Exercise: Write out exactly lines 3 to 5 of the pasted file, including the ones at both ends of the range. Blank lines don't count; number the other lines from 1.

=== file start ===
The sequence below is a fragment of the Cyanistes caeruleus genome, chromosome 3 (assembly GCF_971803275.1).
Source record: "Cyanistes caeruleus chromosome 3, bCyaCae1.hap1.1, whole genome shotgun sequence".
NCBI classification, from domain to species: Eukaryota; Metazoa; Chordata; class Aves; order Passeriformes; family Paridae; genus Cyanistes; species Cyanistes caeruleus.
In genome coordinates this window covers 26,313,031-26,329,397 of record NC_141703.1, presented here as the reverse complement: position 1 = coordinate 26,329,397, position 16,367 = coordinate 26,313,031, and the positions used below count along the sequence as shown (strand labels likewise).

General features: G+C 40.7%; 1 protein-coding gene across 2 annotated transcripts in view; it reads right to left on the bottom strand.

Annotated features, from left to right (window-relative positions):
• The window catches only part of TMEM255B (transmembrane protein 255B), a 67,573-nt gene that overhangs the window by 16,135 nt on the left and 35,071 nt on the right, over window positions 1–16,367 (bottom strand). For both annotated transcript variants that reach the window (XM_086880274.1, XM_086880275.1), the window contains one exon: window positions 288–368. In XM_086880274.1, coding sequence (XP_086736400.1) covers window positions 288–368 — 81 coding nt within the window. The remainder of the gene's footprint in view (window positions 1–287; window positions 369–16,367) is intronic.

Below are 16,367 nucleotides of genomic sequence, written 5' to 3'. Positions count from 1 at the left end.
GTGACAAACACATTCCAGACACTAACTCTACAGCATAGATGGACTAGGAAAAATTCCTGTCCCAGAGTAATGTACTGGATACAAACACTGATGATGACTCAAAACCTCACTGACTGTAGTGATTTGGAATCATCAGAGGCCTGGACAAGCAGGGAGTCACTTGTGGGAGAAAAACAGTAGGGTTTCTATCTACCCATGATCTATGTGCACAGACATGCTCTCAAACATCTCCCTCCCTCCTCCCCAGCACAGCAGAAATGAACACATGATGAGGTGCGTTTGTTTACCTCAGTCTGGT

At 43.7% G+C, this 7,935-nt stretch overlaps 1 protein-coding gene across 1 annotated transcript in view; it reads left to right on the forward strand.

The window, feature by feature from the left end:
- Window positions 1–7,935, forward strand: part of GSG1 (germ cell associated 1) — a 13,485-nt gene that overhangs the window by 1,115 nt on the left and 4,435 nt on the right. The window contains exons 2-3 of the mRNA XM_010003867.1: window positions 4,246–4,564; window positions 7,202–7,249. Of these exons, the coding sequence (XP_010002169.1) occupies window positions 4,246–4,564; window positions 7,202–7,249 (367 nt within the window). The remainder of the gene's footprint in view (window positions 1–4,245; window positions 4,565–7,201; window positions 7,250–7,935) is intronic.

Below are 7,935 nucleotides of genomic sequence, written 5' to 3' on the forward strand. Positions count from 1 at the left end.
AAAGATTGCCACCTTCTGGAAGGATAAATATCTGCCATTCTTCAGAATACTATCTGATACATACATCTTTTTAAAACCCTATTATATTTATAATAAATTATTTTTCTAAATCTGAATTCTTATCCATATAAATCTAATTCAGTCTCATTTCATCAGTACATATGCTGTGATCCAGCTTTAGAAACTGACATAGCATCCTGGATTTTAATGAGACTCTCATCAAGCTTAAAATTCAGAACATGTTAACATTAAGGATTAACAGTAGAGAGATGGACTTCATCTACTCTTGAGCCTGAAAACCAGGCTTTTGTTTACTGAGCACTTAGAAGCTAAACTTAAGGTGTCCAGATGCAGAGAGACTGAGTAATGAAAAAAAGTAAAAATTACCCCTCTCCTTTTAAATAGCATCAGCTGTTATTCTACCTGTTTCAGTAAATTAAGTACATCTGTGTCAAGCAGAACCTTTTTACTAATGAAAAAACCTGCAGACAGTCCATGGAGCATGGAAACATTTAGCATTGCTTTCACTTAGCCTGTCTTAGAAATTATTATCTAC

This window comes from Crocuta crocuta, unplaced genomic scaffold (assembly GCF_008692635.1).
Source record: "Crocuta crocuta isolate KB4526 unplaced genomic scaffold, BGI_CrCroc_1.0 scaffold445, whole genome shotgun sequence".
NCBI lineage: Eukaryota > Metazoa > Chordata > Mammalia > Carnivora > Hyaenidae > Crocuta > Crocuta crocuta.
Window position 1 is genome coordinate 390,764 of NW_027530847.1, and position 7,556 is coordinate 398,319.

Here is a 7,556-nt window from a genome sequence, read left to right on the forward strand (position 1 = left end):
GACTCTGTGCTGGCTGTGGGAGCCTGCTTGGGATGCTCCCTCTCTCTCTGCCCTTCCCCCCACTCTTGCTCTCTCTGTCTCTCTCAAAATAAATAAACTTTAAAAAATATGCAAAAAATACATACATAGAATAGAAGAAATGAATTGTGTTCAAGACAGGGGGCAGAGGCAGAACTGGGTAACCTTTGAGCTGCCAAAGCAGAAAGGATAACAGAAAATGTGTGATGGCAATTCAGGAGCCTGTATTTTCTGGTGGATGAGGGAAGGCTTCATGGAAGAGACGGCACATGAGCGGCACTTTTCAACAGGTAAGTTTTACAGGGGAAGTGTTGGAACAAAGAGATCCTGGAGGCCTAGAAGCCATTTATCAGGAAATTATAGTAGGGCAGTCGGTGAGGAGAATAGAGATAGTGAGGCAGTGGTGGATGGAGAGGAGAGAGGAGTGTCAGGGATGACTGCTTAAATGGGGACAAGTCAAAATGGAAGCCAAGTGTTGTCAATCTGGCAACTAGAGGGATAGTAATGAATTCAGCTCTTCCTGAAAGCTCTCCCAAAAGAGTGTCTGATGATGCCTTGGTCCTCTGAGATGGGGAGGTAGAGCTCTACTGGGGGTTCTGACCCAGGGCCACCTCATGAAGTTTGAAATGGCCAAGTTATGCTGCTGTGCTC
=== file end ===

NCBI classification, from domain to species: Eukaryota; Metazoa; Chordata; class Aves; order Passeriformes; family Paridae; genus Cyanistes; species Cyanistes caeruleus.
In genome coordinates this window covers 26,313,031-26,329,397 of record NC_141703.1, presented here as the reverse complement: position 1 = coordinate 26,329,397, position 16,367 = coordinate 26,313,031, and the positions used below count along the sequence as shown (strand labels likewise).

General features: G+C 40.7%; 1 protein-coding gene across 2 annotated transcripts in view; it reads right to left on the bottom strand.